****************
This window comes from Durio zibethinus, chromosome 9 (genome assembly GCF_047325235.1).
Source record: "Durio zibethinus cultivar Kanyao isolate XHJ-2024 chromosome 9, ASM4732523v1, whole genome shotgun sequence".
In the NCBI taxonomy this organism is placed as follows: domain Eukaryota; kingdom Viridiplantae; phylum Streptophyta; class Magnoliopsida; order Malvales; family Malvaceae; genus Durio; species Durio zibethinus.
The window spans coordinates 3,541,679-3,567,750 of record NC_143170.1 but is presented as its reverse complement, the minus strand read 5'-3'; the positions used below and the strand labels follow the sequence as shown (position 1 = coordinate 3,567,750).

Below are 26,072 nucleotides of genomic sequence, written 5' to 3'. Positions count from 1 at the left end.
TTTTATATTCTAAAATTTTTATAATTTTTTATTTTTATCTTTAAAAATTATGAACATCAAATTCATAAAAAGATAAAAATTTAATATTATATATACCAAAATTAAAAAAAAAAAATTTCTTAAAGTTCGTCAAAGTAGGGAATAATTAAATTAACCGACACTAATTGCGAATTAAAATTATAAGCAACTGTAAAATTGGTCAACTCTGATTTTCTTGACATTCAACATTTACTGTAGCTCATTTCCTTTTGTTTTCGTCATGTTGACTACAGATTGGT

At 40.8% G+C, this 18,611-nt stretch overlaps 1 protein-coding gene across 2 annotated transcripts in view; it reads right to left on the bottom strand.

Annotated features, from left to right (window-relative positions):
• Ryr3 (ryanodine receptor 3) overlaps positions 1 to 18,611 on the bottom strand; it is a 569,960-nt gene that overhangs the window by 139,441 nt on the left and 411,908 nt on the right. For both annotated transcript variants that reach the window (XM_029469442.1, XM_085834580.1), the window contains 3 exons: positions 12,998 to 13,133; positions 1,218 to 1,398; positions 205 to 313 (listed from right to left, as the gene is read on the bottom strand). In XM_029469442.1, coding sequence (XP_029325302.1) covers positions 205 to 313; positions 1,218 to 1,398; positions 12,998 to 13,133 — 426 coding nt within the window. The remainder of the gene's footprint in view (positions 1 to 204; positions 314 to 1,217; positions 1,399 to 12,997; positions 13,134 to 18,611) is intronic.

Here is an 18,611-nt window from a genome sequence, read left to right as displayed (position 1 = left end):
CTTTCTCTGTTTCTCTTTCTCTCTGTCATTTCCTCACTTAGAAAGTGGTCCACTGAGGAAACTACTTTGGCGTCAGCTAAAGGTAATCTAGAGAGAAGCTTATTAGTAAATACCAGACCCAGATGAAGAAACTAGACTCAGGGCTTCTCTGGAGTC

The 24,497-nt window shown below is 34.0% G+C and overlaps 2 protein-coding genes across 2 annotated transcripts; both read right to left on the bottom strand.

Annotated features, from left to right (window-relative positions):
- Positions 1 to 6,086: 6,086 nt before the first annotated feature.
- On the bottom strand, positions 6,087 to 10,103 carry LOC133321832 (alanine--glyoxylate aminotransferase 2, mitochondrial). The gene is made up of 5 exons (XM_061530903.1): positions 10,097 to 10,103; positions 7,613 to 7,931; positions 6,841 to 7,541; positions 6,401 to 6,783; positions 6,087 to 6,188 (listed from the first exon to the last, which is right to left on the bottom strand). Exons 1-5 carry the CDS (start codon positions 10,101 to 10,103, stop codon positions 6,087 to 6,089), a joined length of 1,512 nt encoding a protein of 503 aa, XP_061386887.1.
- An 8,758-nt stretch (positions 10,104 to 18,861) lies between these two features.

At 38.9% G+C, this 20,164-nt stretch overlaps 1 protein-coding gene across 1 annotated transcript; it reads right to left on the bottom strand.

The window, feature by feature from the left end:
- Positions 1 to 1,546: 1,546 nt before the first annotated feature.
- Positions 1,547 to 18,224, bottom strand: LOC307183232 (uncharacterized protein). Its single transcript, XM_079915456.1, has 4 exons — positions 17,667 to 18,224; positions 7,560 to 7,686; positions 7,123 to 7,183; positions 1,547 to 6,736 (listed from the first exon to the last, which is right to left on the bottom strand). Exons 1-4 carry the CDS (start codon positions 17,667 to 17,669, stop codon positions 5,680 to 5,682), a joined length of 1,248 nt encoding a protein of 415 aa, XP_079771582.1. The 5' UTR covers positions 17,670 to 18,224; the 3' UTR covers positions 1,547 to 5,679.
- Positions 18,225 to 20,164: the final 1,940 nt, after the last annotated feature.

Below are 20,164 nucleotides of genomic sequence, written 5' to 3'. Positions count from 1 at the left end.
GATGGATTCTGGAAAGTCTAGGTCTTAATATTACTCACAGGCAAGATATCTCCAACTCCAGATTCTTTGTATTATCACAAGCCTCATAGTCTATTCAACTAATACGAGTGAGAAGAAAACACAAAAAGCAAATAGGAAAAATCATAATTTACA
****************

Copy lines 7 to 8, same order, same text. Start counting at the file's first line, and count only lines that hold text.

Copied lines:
At 40.8% G+C, this 18,611-nt stretch overlaps 1 protein-coding gene across 2 annotated transcripts in view; it reads right to left on the bottom strand.

Annotated features, from left to right (window-relative positions):